Teach-in discusses days of affordable education

Maritza Pulido, a 22-year-old international relations major, will be graduating this spring with degree in hand attached to $31,000 in debt.

“This budget situation is disappointing and it enrages you,” she said.

Pulido is one of many students who left her hometown of Los Angeles to pursue higher education in San Francisco, and one of many who gathered in Jack Adams hall today to listen to the Day of Class Action for Higher Education teach-in April 13.

“Students and California Faculty Association members worked together for about two months to organize the event,” said Abdiel Onate, CFA member and associate professor in the history department at the University.

The teach-in featured a four-speaker forum and concluded with questions from the audience to the panelists.

“We’re doing this event to mobilize people to defend the school’s quality and programs,” Onate said. “It’s important that students and faculty work together because layoffs and prolonged graduation dates affects us all.”

Ramon Castellblanch, president of the California Faculty Association SF State chapter, said the next step is for students, staff and faculty to occupy the state capitol May 13.

“We have to tell the people in Sacramento it’s time to get the people’s business done,” he said.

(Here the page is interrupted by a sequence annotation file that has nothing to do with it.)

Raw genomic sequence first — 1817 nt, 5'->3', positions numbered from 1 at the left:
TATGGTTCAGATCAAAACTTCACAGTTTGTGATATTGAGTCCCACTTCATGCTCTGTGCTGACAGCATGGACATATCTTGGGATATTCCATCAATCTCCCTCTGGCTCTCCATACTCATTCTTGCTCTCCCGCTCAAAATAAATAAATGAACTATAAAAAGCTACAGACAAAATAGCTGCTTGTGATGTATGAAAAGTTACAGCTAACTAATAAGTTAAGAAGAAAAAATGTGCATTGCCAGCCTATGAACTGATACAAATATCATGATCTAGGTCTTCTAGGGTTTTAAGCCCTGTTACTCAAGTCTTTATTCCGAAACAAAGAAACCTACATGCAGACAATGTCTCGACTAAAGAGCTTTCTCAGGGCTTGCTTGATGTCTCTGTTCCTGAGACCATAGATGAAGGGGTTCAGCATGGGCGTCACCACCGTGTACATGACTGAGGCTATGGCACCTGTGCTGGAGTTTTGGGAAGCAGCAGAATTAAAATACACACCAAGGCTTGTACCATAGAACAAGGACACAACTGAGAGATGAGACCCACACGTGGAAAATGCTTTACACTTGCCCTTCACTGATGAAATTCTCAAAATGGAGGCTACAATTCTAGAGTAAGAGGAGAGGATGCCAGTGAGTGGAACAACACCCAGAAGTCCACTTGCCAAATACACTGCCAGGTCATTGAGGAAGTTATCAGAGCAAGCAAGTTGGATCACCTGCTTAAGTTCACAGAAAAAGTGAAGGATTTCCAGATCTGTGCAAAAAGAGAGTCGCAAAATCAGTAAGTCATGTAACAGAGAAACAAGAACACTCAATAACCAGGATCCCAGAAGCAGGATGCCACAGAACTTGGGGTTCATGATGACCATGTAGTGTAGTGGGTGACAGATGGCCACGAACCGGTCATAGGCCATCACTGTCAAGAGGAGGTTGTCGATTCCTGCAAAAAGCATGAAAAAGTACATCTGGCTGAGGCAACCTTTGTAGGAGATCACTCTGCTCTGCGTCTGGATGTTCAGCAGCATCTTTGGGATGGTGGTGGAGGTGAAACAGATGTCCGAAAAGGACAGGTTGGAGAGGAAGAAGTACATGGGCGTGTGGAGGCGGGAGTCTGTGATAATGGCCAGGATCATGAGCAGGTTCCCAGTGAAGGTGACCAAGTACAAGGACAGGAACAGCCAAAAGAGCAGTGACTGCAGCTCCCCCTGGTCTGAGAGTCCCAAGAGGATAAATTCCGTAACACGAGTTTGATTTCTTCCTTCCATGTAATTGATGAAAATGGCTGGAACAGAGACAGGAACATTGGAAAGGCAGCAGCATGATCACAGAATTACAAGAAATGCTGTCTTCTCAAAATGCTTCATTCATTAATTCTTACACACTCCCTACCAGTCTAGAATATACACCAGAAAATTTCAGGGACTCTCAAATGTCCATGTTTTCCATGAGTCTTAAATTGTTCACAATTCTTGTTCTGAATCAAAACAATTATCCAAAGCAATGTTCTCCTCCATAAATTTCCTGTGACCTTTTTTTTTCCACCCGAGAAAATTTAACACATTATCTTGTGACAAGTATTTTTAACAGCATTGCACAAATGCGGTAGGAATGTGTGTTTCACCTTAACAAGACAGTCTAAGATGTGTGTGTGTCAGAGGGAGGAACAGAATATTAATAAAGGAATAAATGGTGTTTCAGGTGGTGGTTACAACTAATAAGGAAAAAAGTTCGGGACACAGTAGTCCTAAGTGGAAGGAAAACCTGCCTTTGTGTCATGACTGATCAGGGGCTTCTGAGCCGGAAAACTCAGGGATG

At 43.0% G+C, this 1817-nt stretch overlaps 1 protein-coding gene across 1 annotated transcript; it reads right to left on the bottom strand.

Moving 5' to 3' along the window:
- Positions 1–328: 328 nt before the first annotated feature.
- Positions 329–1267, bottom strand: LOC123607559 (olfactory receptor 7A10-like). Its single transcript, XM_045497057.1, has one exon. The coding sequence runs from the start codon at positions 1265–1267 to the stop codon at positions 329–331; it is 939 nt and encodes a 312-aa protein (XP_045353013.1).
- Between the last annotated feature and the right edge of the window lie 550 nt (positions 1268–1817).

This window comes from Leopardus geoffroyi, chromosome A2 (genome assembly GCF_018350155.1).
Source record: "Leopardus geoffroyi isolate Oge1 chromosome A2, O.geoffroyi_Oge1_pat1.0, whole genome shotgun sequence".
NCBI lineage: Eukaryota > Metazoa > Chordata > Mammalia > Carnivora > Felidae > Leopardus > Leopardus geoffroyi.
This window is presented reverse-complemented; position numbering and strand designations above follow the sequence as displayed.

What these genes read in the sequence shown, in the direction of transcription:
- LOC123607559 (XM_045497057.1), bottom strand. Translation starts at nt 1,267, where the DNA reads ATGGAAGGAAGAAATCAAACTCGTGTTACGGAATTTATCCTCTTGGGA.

Paul Sherwin, dean of the college of Humanities at SF State, and one of the speakers at the event, shared his memories of days when higher education was free and how each year, it becomes less and less affordable.

“I can still remember the times when there was enough money for chalk,” he chuckled. “This was 30 years ago, when the country still recognized higher education is the best investment a country can make.”

According to Sherwin, the college of Humanities alone experienced a $2.5 million cut in 2009.

“Whether it is through more furloughs or higher tuition and fees, we have to find ways to preserve the heart of the University: Faculty, students, internship programs and student services,” he said.

Dominique James, a senior and creative writing major at SF State, spoke at the event as a representative of the student body.

James is a fourth year senior who will graduate next spring. For one more year, he said he would have to make friends in each class to share the textbooks that he can’t afford.

“I feel like everyday I spend more time strategizing my finances than reading my books and learning in the classroom,” he said.

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